The Merchant of Venice by William Shakespeare

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The Merchant of Venice by William Shakespeare

The character Shylock was a stereotypical Jew of his time, and as Jews

were generally unpopular, the audience would have been automatically

prejudiced against him. In Shakespeare's time, Jews were not treated

well at all. This was because they were a minority group, as they had

been previously banned from the country by Edward I unless they were

willing to become a Christian. But, in large European cities, like

Venice there was a large Jewish population. As these cities relied on

trade, the authorities encouraged Jews to become moneylenders. This

was because the Christian law, which forbade money lending for profit,

did not apply to them. Moneylenders were not popular, because up until

1571 it had been illegal to receive interest on lent money, and even

after that, although legal (it became vital for trade), it was

considered a sin. Many moneylenders charged high rates of interest,

even though the legal rate was 10 percent, as people were willing to

pay more, and some became very rich. Before Shakespeare wrote The

Merchant of Venice, his friend, the playwright Marlowe wrote a play

about a Jew, which became very successful. This may have influenced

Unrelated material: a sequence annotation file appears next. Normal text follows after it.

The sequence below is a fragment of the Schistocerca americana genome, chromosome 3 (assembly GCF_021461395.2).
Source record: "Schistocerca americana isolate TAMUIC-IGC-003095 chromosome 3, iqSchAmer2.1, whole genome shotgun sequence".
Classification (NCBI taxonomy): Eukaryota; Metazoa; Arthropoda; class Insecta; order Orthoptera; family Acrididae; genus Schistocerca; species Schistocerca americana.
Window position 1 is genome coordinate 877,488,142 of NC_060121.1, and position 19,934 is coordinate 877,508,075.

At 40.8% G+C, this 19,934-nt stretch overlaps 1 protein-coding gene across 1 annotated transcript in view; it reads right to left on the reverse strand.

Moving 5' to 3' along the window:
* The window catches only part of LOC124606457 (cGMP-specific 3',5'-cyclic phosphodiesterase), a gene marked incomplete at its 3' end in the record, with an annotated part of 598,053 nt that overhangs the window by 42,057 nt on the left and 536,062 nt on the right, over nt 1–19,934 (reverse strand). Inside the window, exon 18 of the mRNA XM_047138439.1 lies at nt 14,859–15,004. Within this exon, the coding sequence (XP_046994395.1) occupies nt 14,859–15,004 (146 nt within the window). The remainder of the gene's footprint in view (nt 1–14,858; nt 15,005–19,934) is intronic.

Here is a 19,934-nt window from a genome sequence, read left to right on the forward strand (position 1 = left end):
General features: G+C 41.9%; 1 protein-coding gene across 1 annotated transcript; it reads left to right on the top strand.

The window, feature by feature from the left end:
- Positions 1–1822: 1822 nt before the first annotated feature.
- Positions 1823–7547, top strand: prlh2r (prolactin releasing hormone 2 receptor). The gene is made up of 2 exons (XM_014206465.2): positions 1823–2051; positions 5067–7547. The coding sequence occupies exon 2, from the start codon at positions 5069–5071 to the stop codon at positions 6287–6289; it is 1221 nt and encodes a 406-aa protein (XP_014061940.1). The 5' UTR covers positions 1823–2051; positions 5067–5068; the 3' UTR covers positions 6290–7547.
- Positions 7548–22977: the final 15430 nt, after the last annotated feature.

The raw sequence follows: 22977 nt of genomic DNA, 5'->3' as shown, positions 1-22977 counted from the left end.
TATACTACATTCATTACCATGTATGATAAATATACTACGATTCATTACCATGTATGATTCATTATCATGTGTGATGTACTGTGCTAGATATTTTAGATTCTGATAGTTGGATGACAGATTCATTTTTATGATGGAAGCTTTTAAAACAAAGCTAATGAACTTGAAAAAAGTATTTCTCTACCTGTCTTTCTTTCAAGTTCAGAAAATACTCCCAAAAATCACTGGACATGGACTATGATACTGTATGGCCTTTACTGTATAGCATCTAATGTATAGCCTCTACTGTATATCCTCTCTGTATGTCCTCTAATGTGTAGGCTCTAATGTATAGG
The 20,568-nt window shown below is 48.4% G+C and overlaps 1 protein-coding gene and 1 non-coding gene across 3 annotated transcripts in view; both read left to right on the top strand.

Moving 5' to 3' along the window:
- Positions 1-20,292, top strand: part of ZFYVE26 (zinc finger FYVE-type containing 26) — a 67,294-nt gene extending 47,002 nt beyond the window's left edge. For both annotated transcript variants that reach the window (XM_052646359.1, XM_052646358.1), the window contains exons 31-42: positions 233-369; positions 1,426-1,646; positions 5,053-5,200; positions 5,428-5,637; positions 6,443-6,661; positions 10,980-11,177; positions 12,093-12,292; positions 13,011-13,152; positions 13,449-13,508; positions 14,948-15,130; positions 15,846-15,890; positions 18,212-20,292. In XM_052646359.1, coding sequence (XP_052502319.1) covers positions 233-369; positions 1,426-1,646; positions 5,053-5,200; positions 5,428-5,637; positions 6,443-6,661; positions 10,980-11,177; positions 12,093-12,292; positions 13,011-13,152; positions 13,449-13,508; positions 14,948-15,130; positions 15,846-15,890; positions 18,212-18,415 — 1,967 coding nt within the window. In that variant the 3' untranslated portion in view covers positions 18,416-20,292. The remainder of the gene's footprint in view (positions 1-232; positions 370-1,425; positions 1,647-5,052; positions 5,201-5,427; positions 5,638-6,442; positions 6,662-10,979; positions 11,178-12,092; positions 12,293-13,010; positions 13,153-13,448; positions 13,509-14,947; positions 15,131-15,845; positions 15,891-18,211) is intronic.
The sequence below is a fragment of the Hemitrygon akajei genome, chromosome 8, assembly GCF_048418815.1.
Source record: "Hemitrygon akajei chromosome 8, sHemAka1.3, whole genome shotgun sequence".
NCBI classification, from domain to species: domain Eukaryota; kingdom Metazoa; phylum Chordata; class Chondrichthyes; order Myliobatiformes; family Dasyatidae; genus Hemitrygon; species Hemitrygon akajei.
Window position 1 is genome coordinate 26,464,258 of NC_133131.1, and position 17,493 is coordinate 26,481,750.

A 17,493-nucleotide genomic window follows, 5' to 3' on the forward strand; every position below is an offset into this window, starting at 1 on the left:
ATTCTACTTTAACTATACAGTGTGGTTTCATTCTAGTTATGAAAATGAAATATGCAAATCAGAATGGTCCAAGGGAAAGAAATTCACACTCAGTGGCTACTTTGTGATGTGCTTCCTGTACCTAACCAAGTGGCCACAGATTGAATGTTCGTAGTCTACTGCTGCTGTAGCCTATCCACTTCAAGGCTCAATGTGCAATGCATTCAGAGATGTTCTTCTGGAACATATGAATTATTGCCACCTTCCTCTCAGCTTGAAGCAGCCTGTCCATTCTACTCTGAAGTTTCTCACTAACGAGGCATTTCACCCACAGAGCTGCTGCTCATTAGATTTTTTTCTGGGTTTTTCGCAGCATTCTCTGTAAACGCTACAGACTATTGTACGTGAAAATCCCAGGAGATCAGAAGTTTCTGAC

Shakespeare to write a play on a similar theme. Also, in 1594 the

Jewish doctor, Roderico Lopez, supposedly tried to kill Queen

Elizabeth. Even though he was probably innocent, he was charged guilty

and was executed. Because this case was much talked about, the dislike

of Jews was a present issue and the audience would have been able to

relate to the play and understand how the Christian characters in the

play would treat Shylock.

One of t...

... middle of paper ...

...an accent. This

singles him out and shows he is an outsider. At the beginning of the

court scene, when the Duke is talking to Shylock, he says:

"We all expect a tender answer Jew."

In the production set in the 1920's, the Duke puts huge emphasis on

the word 'Jew', showing he dislikes Shylock, although he was asking

him to be generous and let Antonio go. At the end of the court scene,

after Shylock has been forced to become a Christian, he throws down

his skullcap onto the scales. Even though the scales were originally

there to weigh Antonio's flesh, they now represent the scales of

justice, and Shylock is making a very powerful point that what has

been done to him is completely unfair. This happens just after

Shakespeare has changed the audience's opinion of Shylock, and adds to

the pity that they feel for him.
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